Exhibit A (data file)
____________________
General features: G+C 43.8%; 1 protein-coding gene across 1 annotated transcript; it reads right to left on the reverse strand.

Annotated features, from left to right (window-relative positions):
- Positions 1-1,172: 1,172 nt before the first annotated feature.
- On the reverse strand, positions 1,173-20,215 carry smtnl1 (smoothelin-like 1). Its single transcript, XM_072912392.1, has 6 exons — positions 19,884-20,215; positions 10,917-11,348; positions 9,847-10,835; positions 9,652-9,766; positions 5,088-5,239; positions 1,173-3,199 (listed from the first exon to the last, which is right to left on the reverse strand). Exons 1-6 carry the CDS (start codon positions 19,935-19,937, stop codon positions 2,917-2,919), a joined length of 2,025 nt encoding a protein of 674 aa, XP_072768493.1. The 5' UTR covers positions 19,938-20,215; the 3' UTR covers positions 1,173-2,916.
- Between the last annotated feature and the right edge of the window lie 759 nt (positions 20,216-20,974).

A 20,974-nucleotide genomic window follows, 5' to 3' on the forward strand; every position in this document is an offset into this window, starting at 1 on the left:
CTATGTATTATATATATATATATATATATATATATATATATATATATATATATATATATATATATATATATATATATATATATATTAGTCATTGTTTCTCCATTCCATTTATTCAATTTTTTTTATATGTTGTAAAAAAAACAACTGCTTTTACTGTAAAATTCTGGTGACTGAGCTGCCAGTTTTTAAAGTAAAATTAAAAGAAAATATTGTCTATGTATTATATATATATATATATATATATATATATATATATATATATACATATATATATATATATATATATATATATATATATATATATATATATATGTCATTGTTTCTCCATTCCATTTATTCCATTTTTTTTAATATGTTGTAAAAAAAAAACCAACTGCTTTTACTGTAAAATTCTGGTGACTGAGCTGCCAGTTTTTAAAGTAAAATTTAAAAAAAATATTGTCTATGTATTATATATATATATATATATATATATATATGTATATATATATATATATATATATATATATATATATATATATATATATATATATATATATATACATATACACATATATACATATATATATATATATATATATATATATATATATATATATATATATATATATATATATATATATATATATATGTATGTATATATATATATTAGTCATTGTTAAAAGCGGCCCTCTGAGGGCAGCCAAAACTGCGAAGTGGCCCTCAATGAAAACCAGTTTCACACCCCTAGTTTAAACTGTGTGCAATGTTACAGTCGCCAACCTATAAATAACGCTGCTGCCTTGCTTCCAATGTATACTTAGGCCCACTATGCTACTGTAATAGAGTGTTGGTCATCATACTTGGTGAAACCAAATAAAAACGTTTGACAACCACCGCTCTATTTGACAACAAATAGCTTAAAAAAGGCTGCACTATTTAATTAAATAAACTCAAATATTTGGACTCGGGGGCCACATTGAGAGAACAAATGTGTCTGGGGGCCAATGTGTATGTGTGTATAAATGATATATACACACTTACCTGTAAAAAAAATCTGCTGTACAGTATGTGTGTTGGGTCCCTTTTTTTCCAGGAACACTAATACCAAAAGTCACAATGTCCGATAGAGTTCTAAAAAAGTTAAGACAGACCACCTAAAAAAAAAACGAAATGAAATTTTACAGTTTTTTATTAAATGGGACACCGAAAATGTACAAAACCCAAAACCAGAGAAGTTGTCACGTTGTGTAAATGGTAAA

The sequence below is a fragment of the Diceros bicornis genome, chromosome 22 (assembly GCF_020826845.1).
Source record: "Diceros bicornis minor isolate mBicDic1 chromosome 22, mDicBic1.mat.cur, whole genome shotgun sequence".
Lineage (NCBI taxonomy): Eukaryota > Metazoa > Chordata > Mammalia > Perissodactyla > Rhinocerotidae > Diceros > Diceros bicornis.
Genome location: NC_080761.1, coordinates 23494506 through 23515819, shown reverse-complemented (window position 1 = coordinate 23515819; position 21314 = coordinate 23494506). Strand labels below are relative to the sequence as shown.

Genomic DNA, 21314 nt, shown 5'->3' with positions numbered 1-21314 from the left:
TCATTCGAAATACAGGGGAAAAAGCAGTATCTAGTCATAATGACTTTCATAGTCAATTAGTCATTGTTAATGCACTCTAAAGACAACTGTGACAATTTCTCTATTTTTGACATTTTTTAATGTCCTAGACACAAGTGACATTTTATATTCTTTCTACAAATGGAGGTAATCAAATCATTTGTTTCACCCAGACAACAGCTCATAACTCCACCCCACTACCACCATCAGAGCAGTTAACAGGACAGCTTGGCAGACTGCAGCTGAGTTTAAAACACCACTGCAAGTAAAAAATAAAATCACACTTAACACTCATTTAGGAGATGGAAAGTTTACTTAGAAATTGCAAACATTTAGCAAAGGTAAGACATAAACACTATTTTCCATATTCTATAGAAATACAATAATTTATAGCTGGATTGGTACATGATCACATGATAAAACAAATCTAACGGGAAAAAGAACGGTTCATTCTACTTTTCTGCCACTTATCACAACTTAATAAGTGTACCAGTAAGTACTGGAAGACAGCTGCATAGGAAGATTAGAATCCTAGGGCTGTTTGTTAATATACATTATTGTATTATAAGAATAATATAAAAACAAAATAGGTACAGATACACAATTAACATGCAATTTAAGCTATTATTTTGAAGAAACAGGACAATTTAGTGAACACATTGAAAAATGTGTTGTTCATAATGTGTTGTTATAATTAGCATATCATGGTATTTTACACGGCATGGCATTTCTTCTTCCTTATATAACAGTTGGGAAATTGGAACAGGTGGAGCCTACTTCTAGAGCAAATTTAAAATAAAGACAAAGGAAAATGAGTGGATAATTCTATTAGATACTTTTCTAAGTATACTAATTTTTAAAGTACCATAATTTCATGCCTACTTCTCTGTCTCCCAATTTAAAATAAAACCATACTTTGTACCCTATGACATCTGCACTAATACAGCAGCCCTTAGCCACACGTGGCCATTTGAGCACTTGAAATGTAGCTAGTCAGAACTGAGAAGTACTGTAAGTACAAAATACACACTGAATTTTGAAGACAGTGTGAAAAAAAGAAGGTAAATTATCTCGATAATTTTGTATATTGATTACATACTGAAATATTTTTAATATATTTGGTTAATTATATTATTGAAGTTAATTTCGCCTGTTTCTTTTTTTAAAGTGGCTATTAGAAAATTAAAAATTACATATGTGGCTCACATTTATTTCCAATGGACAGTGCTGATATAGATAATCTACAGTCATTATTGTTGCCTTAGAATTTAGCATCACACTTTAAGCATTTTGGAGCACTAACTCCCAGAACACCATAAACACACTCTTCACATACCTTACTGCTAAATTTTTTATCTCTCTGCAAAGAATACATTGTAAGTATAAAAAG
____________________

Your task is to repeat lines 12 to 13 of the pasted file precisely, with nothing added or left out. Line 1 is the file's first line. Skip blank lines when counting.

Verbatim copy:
Genomic DNA, 21314 nt, shown 5'->3' with positions numbered 1-21314 from the left:
TCATTCGAAATACAGGGGAAAAAGCAGTATCTAGTCATAATGACTTTCATAGTCAATTAGTCATTGTTAATGCACTCTAAAGACAACTGTGACAATTTCTCTATTTTTGACATTTTTTAATGTCCTAGACACAAGTGACATTTTATATTCTTTCTACAAATGGAGGTAATCAAATCATTTGTTTCACCCAGACAACAGCTCATAACTCCACCCCACTACCACCATCAGAGCAGTTAACAGGACAGCTTGGCAGACTGCAGCTGAGTTTAAAACACCACTGCAAGTAAAAAATAAAATCACACTTAACACTCATTTAGGAGATGGAAAGTTTACTTAGAAATTGCAAACATTTAGCAAAGGTAAGACATAAACACTATTTTCCATATTCTATAGAAATACAATAATTTATAGCTGGATTGGTACATGATCACATGATAAAACAAATCTAACGGGAAAAAGAACGGTTCATTCTACTTTTCTGCCACTTATCACAACTTAATAAGTGTACCAGTAAGTACTGGAAGACAGCTGCATAGGAAGATTAGAATCCTAGGGCTGTTTGTTAATATACATTATTGTATTATAAGAATAATATAAAAACAAAATAGGTACAGATACACAATTAACATGCAATTTAAGCTATTATTTTGAAGAAACAGGACAATTTAGTGAACACATTGAAAAATGTGTTGTTCATAATGTGTTGTTATAATTAGCATATCATGGTATTTTACACGGCATGGCATTTCTTCTTCCTTATATAACAGTTGGGAAATTGGAACAGGTGGAGCCTACTTCTAGAGCAAATTTAAAATAAAGACAAAGGAAAATGAGTGGATAATTCTATTAGATACTTTTCTAAGTATACTAATTTTTAAAGTACCATAATTTCATGCCTACTTCTCTGTCTCCCAATTTAAAATAAAACCATACTTTGTACCCTATGACATCTGCACTAATACAGCAGCCCTTAGCCACACGTGGCCATTTGAGCACTTGAAATGTAGCTAGTCAGAACTGAGAAGTACTGTAAGTACAAAATACACACTGAATTTTGAAGACAGTGTGAAAAAAAGAAGGTAAATTATCTCGATAATTTTGTATATTGATTACATACTGAAATATTTTTAATATATTTGGTTAATTATATTATTGAAGTTAATTTCGCCTGTTTCTTTTTTTAAAGTGGCTATTAGAAAATTAAAAATTACATATGTGGCTCACATTTATTTCCAATGGACAGTGCTGATATAGATAATCTACAGTCATTATTGTTGCCTTAGAATTTAGCATCACACTTTAAGCATTTTGGAGCACTAACTCCCAGAACACCATAAACACACTCTTCACATACCTTACTGCTAAATTTTTTATCTCTCTGCAAAGAATACATTGTAAGTATAAAAAG